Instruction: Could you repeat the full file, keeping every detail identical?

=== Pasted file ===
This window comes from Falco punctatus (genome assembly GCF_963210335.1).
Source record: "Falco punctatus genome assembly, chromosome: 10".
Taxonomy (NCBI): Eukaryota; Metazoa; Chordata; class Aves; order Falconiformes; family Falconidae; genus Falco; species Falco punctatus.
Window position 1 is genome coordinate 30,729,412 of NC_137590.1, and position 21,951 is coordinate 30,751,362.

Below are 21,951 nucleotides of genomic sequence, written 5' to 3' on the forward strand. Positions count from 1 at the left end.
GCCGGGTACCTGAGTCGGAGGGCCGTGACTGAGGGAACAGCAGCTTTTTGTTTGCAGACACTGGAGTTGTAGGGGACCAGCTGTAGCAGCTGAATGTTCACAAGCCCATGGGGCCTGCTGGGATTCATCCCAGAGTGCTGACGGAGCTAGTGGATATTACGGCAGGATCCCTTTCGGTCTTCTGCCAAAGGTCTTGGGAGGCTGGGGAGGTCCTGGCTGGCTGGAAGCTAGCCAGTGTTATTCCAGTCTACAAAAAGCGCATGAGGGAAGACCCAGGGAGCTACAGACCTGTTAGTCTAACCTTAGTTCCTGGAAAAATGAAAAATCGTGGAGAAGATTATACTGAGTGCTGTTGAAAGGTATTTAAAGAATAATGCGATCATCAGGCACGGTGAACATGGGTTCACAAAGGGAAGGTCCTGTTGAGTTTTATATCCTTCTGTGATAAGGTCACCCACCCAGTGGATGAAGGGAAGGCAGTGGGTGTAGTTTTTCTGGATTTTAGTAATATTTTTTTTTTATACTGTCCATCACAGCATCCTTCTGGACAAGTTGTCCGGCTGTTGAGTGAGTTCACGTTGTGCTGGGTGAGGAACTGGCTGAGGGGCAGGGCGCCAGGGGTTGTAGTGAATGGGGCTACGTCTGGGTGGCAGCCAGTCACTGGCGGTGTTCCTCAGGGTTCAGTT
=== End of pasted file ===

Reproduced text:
This window comes from Falco punctatus (genome assembly GCF_963210335.1).
Source record: "Falco punctatus genome assembly, chromosome: 10".
Taxonomy (NCBI): Eukaryota; Metazoa; Chordata; class Aves; order Falconiformes; family Falconidae; genus Falco; species Falco punctatus.
Window position 1 is genome coordinate 30,729,412 of NC_137590.1, and position 21,951 is coordinate 30,751,362.

Below are 21,951 nucleotides of genomic sequence, written 5' to 3' on the forward strand. Positions count from 1 at the left end.
GCCGGGTACCTGAGTCGGAGGGCCGTGACTGAGGGAACAGCAGCTTTTTGTTTGCAGACACTGGAGTTGTAGGGGACCAGCTGTAGCAGCTGAATGTTCACAAGCCCATGGGGCCTGCTGGGATTCATCCCAGAGTGCTGACGGAGCTAGTGGATATTACGGCAGGATCCCTTTCGGTCTTCTGCCAAAGGTCTTGGGAGGCTGGGGAGGTCCTGGCTGGCTGGAAGCTAGCCAGTGTTATTCCAGTCTACAAAAAGCGCATGAGGGAAGACCCAGGGAGCTACAGACCTGTTAGTCTAACCTTAGTTCCTGGAAAAATGAAAAATCGTGGAGAAGATTATACTGAGTGCTGTTGAAAGGTATTTAAAGAATAATGCGATCATCAGGCACGGTGAACATGGGTTCACAAAGGGAAGGTCCTGTTGAGTTTTATATCCTTCTGTGATAAGGTCACCCACCCAGTGGATGAAGGGAAGGCAGTGGGTGTAGTTTTTCTGGATTTTAGTAATATTTTTTTTTTATACTGTCCATCACAGCATCCTTCTGGACAAGTTGTCCGGCTGTTGAGTGAGTTCACGTTGTGCTGGGTGAGGAACTGGCTGAGGGGCAGGGCGCCAGGGGTTGTAGTGAATGGGGCTACGTCTGGGTGGCAGCCAGTCACTGGCGGTGTTCCTCAGGGTTCAGTT